Beshimov also attributed the participatory nature of ordinary citizens in Kyrgyzstan to its nomadic cultural history. He remarked that across many countries that he visited – in Africa, Latin America and in the region – he observed political competition with no participation from ordinary people. Beshimov wondered whether Kyrgyzstan, with its unique level of citizen participation, could spread its model through the region. Nevertheless, Beshimov warned that despite the “anarchy spirit” which promoted freedom, government institutions are still weak and this could lead to the gradual decay of opportunity. This was the result of the 1990 “Silk revolution,” when the communist dominance was overturned, but ultimately allowed Akayev to concentrate more power in himself as president.
On energy, the big powers are jockeying for more access to the region’s resources, but the Central Asian states want more independence and benefits from the arrangements. For example, China’s involvement with Turkmenistan and Uzbekistan is competing with Russia, which is trying to monopolize the region’s energy with Gazprom and Lukoil. China’s deal with Turkmenistan is pressuring Russia to accept Turkmenistan’s demands of price increases. Turkmenistan is also looking to move its gas southward, to Afghanistan, Pakistan, and India.
Beshimov recognized that Kazakhstan’s development path was the traditional model expounded by experts: the use of oil revenues for economic development first and then the reliance on a smooth transition to democracy. Kyrgyzstan, on the other hand, has what Beshimov called a “consensus model,” with democracy as a priority part of development. Beshimov stressed that a strong civil society minimized the risks of development, such as dividing Kyrgyz interests into northern and southern regions.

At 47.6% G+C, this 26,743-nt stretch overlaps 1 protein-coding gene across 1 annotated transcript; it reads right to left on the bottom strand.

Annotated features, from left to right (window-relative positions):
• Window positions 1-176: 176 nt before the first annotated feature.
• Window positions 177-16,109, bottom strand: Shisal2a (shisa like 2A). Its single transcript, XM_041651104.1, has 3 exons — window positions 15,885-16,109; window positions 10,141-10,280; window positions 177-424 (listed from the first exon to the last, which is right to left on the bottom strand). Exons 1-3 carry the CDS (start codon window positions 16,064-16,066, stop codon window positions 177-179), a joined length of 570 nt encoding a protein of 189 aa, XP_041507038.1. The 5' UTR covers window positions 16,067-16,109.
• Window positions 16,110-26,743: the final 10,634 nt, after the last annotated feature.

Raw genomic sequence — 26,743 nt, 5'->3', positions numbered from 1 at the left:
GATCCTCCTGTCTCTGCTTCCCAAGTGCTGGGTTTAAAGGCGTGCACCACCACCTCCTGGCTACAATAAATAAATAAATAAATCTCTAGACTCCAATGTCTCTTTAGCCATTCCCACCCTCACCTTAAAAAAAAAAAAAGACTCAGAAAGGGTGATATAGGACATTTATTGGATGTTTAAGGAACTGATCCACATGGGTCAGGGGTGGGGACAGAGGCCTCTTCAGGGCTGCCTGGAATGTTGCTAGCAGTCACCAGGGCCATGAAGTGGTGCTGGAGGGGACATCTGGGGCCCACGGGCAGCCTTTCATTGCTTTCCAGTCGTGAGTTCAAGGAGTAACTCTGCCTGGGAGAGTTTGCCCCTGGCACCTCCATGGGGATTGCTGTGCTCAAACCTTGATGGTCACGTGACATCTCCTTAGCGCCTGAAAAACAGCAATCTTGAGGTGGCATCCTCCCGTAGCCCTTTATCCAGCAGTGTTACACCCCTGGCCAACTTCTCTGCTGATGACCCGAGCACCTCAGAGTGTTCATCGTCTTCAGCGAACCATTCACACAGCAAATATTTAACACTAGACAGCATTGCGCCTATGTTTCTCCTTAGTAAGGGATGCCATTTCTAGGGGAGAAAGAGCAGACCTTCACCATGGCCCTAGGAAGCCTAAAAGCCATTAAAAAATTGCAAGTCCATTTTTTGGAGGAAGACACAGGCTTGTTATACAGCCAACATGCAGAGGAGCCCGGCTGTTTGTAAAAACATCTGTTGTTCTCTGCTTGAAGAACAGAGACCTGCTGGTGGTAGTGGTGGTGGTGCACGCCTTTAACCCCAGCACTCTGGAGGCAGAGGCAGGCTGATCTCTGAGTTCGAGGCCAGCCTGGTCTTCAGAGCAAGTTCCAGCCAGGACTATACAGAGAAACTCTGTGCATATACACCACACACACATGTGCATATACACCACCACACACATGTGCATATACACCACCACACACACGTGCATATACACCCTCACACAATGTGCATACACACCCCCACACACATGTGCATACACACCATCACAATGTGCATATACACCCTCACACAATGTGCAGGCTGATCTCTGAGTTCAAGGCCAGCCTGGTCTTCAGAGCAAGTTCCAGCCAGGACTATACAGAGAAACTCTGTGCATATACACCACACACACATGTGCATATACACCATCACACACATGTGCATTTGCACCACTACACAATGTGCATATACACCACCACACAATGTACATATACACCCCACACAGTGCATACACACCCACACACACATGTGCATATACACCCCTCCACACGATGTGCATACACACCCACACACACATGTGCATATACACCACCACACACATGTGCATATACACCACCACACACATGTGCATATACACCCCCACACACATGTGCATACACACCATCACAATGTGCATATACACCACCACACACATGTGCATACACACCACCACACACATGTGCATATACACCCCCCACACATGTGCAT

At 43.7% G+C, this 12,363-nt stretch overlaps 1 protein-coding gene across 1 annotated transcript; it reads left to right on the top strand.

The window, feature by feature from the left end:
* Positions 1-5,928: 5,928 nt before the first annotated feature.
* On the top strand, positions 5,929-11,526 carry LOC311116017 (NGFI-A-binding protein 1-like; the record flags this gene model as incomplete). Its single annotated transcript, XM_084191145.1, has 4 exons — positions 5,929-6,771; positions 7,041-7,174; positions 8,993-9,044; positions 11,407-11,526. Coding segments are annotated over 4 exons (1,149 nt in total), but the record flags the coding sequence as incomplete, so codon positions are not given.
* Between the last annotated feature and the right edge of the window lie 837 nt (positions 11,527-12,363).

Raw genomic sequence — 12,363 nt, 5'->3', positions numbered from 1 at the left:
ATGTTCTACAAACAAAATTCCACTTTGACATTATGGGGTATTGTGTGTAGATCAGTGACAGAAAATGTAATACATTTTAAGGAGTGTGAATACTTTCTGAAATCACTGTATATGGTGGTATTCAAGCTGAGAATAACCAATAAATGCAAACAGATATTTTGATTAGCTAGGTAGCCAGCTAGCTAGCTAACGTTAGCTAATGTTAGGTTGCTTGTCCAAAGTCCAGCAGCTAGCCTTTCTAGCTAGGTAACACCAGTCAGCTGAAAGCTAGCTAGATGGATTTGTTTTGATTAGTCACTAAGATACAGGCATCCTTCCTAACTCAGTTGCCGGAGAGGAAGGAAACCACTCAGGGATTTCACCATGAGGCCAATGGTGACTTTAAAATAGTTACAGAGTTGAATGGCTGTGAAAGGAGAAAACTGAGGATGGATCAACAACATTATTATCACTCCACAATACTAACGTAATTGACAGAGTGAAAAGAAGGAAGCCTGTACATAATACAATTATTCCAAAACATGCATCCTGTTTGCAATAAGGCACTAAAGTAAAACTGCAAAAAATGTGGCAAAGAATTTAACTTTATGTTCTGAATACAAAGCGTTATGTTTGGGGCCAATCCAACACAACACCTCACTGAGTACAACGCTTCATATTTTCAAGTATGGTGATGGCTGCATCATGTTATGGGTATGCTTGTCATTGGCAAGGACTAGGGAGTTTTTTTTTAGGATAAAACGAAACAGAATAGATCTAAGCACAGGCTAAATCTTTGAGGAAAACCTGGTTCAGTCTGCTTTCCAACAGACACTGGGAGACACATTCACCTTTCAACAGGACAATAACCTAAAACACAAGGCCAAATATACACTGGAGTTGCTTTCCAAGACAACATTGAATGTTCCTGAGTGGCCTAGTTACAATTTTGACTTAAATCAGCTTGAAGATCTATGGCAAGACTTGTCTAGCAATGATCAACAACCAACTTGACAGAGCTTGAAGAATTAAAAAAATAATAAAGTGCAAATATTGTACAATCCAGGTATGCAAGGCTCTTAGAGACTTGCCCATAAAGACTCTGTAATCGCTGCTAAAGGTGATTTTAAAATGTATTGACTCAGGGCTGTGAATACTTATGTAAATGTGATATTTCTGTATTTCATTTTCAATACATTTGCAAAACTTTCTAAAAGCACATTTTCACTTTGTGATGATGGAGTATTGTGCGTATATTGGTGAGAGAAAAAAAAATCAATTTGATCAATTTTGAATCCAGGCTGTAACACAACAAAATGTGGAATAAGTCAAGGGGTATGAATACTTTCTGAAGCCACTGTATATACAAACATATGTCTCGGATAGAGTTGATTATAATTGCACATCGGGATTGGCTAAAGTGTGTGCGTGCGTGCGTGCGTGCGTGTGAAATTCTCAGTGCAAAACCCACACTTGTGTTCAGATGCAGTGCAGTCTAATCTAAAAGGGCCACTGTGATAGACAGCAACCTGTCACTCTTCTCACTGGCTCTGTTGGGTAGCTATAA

Dr. Anara Tabyshalieva outlined some political scenarios for Kyrgyzstan. She thought it unlikely that current president Kurmanbek Bakiev will remain in power until 2010 or even until the end of this year. While confidence in Bakiev’s control may be shaken, there is still a possibility of future coalitions between the president and other opposition leaders on agreed economic reform.
Tabyshalieva remarked that political discussions only focused on the sharing of power and lacked vision in social and economic reform. She recommended several ways that the international community could support Kyrgyzstan’s transition:
- support negotiations between the two political camps;
- prevent Russian intervention;
- prepare a team of professionals for conflict management;
- use financial conditionality to promote economic and social reform; and,
- continue to support civil society, media (e.g. Internet sites with information), and business sectors.
In the discussion session, Beshimov said that it had only been 15 years since the Soviet collapse and expressed confidence that increased sovereignty and integration for the region would come. He reiterated his call for the US to be prudent in its Central Asia policy because of the consequences of public opinion. For example, possible Western implication in Akayev corruption cases and poor World Bank and IMF policies have all contributed to a powerful opposition against the Heavily Indebted Poor Countries (HIPC) program which would partially write off Kyrgyzstan’s debt burden.
Beshimov urged support for the Tulip revolution given the repercussions for citizen movements throughout the region. He called for democratic support from India, which has to-date only shown interest in Central Asia’s energy reserves and as potential markets for Indian goods. The political events since the Tulip revolution represent an opportunity to learn. Lessons drawn from Kyrgyzstan will likely be important for future situations in Central Asia.